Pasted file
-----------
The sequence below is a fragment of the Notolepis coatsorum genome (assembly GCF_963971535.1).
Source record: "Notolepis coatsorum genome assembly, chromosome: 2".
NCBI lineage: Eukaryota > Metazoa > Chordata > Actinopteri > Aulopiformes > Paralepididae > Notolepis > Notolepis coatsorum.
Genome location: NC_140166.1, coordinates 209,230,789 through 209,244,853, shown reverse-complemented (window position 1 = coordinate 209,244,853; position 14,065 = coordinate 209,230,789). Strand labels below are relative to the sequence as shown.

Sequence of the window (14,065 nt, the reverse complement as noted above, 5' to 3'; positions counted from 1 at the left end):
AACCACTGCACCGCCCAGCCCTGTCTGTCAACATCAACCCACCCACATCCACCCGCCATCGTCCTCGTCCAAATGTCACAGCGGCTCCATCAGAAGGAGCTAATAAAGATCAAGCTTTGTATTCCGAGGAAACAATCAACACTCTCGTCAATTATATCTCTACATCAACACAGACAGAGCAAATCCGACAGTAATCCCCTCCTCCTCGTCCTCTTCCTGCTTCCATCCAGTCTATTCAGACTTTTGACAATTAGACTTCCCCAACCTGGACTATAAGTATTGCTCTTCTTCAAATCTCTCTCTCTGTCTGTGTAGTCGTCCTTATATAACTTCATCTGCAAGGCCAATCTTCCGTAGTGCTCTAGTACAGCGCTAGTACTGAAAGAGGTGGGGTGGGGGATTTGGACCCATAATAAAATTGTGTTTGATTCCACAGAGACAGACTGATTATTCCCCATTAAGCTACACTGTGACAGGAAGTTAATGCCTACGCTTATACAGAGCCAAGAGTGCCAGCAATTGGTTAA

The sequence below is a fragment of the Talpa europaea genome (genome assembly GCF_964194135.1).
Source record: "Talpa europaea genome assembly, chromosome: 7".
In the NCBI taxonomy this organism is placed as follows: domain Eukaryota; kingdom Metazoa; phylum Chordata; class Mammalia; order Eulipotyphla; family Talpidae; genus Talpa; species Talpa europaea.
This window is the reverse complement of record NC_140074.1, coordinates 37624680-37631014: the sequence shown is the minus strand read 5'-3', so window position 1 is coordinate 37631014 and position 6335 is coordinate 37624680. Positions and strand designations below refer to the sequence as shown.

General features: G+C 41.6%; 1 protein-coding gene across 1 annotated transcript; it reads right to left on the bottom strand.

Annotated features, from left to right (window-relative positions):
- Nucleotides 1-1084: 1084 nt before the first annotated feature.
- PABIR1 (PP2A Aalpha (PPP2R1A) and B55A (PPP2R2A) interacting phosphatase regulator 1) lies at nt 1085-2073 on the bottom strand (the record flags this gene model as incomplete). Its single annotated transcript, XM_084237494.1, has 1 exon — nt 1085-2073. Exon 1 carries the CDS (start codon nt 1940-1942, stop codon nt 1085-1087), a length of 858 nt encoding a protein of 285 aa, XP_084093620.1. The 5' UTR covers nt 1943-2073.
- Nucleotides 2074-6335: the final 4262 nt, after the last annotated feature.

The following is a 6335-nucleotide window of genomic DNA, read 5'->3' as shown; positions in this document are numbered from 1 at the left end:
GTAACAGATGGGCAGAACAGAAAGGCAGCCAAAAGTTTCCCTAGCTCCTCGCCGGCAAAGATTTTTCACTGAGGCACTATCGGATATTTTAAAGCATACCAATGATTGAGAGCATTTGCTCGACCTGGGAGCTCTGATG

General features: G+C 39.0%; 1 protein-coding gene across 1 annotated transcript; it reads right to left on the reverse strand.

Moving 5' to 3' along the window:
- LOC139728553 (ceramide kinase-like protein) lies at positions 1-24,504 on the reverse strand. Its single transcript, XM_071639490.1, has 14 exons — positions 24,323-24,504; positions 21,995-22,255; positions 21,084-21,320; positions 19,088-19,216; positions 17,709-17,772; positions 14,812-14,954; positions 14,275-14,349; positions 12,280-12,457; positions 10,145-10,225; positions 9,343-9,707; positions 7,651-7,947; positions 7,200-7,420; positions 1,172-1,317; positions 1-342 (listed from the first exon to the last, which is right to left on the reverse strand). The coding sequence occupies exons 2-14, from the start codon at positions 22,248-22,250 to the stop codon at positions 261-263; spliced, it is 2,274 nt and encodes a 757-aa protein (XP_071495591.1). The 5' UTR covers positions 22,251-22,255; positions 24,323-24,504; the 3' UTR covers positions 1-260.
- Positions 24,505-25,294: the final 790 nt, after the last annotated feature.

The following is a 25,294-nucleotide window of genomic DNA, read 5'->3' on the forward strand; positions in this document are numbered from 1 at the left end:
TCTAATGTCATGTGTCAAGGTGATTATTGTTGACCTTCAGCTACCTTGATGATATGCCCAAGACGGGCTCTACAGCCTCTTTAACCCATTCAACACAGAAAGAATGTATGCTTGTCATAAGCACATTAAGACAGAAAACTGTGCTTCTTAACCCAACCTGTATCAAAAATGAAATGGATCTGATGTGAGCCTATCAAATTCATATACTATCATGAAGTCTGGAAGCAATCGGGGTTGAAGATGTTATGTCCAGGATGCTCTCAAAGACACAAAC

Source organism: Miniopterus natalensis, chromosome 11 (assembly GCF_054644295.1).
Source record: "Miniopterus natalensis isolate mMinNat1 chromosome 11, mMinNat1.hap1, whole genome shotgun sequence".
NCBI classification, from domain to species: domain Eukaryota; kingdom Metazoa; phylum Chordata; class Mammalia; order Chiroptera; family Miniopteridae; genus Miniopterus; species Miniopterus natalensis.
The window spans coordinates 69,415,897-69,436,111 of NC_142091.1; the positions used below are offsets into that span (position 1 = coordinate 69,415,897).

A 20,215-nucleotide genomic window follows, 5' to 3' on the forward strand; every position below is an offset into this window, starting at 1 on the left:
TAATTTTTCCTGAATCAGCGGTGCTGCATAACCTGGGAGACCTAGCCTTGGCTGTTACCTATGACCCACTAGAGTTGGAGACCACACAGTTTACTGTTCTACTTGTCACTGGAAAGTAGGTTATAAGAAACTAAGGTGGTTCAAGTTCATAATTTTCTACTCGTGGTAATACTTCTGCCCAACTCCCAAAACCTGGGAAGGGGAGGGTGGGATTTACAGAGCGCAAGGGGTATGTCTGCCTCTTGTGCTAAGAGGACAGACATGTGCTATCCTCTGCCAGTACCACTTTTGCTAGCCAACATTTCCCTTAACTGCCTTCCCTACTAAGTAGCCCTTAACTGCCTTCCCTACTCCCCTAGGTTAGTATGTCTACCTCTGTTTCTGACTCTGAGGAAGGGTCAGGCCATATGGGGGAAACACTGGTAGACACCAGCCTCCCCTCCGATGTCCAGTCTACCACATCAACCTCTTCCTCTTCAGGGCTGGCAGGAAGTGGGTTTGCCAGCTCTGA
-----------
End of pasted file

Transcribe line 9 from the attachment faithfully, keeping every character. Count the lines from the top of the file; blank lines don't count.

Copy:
In the NCBI taxonomy this organism is placed as follows: domain Eukaryota; kingdom Metazoa; phylum Chordata; class Mammalia; order Eulipotyphla; family Talpidae; genus Talpa; species Talpa europaea.